In the introduction I mentioned Ann Morgan who is currently reading her way around as many of the globe’s 196 independent countries as she can, sampling one book from every nation. (She’s also recently included a Rest of The World wildcard section, hence our exchange about Reunion Island). However as she asked herself: what counts as a story? Is it by a person born in that place? Is it written in the country? Can it be about another nation state? While in some respects she’s still answering that question she had to lay down her terms and so decided to limit herself to all narratives that could be read to full effect by one reader on their own e.g. memoirs, novels, short stories, novellas, biographies, narrative poems and reportage, but not non-narrative poetry and plays.

It got me wondering about which countries I’d already read literature from, and after a quick tour of my bookshelves (and my memory!) this is the (non-exhaustive) list I came up with, in English and French:

Cover of

The Kalahari Typing School for Men

  • Canada – Where White Horses Gallop – Beatrice McNeil [Author/Setting]
  • Central African Republic – Princesse aux Pieds Nu – Evelyne Durieux [Author/Setting]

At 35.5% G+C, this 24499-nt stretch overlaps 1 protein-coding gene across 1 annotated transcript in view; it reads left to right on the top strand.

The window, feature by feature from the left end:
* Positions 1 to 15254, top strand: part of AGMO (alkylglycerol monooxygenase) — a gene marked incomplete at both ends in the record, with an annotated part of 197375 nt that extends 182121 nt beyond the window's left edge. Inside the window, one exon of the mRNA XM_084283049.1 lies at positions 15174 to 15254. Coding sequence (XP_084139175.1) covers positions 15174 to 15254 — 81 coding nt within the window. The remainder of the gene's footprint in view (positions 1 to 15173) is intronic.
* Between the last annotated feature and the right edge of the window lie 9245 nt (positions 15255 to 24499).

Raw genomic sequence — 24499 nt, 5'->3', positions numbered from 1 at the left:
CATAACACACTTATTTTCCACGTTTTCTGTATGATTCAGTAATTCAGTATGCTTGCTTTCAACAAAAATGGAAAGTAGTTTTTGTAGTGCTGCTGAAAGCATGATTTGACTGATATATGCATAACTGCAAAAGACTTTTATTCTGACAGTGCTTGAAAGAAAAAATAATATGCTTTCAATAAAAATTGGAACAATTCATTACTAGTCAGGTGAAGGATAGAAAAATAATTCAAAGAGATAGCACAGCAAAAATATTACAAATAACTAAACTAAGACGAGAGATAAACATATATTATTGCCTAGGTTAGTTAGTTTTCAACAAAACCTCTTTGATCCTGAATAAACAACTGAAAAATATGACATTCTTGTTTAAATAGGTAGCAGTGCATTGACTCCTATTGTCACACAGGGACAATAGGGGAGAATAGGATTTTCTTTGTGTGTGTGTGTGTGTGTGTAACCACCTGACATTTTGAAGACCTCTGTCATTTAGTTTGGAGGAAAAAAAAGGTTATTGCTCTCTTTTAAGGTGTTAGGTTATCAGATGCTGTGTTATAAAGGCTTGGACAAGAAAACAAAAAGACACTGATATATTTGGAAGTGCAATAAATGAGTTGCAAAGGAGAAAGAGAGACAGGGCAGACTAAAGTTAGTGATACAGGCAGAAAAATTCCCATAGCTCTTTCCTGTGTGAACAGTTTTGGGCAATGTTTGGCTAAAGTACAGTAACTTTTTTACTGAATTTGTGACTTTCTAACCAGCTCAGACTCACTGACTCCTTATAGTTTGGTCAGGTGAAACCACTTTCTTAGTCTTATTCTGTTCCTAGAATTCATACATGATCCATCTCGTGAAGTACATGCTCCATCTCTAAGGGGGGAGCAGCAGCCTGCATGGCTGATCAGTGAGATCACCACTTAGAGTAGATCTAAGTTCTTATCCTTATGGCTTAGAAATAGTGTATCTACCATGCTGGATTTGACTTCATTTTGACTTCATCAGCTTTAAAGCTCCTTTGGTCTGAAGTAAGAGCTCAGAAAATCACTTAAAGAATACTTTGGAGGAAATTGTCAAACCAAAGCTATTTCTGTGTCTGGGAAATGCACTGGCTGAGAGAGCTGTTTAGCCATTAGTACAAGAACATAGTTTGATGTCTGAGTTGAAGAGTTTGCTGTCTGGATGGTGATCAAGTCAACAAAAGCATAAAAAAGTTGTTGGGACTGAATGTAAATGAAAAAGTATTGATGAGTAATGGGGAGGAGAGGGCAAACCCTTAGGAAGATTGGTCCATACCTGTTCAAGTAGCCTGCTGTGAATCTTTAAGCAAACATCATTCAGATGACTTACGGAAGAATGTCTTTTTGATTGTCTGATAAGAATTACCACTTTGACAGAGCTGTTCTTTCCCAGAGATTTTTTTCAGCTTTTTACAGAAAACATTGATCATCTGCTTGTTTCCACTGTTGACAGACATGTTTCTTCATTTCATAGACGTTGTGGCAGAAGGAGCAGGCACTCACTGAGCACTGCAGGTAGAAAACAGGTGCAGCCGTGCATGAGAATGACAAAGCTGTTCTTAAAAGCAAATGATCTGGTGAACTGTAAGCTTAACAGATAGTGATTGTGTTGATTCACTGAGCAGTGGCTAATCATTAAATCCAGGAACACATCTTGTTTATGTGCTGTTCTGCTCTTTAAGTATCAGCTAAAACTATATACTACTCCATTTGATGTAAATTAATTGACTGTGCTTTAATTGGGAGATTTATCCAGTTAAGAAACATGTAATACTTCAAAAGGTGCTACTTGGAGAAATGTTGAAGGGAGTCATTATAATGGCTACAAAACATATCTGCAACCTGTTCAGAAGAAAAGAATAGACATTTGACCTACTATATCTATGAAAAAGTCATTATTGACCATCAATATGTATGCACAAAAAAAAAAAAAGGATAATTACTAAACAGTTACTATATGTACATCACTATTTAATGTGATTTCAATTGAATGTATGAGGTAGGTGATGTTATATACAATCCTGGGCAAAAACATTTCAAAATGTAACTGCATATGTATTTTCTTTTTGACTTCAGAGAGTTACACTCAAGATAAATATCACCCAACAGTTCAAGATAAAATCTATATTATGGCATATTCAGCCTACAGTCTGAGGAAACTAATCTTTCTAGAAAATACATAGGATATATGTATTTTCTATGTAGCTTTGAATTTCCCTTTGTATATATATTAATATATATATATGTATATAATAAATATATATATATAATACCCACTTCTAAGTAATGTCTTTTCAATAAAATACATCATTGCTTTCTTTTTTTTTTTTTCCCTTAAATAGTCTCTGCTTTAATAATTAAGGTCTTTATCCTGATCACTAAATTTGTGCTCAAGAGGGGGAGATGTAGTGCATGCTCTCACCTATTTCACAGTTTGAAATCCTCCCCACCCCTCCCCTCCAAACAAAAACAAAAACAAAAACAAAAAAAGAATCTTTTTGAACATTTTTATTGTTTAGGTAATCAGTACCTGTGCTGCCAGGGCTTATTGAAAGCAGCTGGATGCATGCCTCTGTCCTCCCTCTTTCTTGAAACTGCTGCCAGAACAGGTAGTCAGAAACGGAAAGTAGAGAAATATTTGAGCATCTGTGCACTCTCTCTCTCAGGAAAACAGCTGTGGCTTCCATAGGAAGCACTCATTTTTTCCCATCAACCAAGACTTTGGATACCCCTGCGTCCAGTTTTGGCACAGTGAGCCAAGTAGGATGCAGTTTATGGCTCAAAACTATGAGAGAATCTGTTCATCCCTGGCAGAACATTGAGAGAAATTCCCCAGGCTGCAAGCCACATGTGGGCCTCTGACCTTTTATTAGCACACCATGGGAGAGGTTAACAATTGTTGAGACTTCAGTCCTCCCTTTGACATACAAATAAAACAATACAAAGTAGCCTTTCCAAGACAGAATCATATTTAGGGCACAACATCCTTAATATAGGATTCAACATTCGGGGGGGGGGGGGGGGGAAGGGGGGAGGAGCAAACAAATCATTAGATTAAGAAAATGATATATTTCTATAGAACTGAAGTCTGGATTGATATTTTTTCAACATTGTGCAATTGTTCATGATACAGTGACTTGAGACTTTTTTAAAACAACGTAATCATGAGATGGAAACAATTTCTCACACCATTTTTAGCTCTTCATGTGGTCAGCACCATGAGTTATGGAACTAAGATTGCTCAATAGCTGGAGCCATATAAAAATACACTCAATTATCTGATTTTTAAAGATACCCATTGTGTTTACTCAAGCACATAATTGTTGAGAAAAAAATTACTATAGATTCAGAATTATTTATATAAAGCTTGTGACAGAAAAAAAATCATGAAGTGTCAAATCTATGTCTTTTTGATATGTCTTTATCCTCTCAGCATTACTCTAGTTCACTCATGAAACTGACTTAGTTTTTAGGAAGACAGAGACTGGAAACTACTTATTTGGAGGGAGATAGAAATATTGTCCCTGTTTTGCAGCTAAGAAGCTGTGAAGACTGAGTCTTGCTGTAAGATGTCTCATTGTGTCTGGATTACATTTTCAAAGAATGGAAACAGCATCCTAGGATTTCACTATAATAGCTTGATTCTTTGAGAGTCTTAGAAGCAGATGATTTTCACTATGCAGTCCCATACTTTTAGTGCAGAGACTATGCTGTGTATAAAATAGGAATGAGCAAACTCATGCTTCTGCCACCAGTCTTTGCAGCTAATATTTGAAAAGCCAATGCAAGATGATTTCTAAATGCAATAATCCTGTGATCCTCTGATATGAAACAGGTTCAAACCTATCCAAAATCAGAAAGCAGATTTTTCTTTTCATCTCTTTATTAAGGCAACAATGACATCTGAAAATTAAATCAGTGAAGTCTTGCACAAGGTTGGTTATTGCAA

• Burma – The Piano Tuner – Daniel Mason [Setting; Author is British]
  • China (Yunnan) – Leaving Mother Lake: A Childhood at the Edge of the WorldYang Erche Namu [Author/Setting]
  • Czech Republic – L’Insoutenable légèreté de l’être [The Unbearable Lightness of Being] – Milan Kundera [Author/Setting]
  • Cuba – Our Man In Havana – Graham Greene [Setting; Author was British]
  • Democratic Republic of Congo – The Poisonwood Bible – Barbara Kingsolver [Setting; Author is American]
  • Denmark (& Greenland) – Miss Smilla’s Feeling For Snow – Peter Høeg [Author/Setting]
  • Egypt – Woman at Point Zero – Nawal El Saadawi (translated by Sherif Hetata) [Author/Setting]
  • French Polynesia (Tahiti) – Breadfruit: A Novel – Célestine Hitiura Vaite [Author/Setting] [August 2014 – I read the French translation L’Arbre à Pain by Henri Theureau]